Comedian Bill Maher, host of HBO's panel show "Real Time," appeared in Thursday's New York Times, pleading for a cease-fire in the current culture wars over insensitivity: "Please Stop Apologizing."
It's quite a convenient argument for Maher, given that he's been under fire from conservatives lately for his vulgar and demeaning descriptions of Sarah Palin, delivered last year both on his HBO show and in his comedy act (and refused to apologize). Conservatives have argued there is a media double standard against conservative figures, noting that radio host Rush Limbaugh was excoriated for calling a Georgetown law student a "slut," but that Maher suffered no censure for his far more vile comments about Palin (you can read them in this Reality Check from Rich Noyes of the MRC).
What makes Maher's appearance in the Times galling is that the paper has yet to inform its own readers of Maher's previous comments, even though conservatives have spent weeks making them an issue. Not even a front-page Times story that included details of Maher's $1 million donation to a pro-Obama SuperPAC roused the Times to mentioning his attacks on Palin.
The only two mentions of the Maher-Palin controversy turned up by a nytimes.com search were in online columns from opinion writers, and Times academic blogger Stanley Fish actually defended the double standard. It goes without saying that the Times devoted saturation coverage to Limbaugh's comments about law student Sandra Fluke, for which he apologized.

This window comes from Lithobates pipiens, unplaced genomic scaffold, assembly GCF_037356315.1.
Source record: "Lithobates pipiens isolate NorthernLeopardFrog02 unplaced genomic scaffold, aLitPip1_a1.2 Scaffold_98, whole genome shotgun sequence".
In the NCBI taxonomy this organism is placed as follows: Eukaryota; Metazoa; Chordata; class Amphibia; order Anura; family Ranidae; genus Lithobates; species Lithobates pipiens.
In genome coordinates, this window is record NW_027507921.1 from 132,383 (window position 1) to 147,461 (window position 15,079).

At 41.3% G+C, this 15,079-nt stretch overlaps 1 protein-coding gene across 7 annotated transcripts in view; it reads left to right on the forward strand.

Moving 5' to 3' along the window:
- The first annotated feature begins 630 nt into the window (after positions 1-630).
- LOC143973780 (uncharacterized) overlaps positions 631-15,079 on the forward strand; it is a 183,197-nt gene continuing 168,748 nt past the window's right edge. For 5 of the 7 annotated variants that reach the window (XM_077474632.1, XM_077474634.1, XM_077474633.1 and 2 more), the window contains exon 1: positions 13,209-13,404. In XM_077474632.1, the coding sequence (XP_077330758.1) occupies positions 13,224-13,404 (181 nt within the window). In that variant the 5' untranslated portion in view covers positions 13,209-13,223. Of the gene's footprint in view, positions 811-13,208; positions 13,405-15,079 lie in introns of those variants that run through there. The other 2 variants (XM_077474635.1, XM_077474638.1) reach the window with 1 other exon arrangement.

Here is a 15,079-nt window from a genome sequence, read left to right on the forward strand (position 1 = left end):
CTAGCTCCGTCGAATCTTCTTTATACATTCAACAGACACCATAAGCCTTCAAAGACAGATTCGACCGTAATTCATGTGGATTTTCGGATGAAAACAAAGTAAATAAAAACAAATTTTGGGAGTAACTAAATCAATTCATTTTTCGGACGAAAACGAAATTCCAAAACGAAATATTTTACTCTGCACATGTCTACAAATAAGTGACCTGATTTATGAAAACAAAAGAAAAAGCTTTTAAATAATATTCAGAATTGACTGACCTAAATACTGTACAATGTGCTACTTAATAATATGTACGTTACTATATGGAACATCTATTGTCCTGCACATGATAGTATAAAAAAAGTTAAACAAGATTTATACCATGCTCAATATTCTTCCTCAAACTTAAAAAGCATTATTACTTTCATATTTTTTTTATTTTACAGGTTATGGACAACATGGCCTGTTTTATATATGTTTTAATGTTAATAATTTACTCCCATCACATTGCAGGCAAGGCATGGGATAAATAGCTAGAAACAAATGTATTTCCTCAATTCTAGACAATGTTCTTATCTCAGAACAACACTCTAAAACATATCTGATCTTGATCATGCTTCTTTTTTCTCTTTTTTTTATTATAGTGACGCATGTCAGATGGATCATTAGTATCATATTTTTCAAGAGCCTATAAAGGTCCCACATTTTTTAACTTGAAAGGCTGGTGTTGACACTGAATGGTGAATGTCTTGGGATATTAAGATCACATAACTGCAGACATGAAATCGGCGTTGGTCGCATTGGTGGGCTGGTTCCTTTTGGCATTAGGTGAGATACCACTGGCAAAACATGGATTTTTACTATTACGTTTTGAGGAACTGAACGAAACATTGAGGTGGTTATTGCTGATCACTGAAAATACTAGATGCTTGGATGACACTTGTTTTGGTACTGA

Maher used Robert De Niro's joke about Michelle Obama at a presidential fundraiser (America is not “ready for a white first lady") as his springboard to argue against fake expressions of offense, and worked in a slam on Rush Limbaugh and his listeners as well. He did not mention Sarah Palin.
When did we get it in our heads that we have the right to never hear anything we don’t like? In the last year, we’ve been shocked and appalled by the unbelievable insensitivity of Nike shoes, the Fighting Sioux, Hank Williams Jr., Cee Lo Green, Ashton Kutcher, Tracy Morgan, Don Imus, Kirk Cameron, Gilbert Gottfried, the Super Bowl halftime show and the ESPN guys who used the wrong cliché for Jeremy Lin after everyone else used all the others. Who can keep up?
The answer to whenever another human being annoys you is not “make them go away forever.” We need to learn to coexist, and it’s actually pretty easy to do. For example, I find Rush Limbaugh obnoxious, but I’ve been able to coexist comfortably with him for 20 years by using this simple method: I never listen to his program. The only time I hear him is when I’m at a stoplight next to a pickup truck.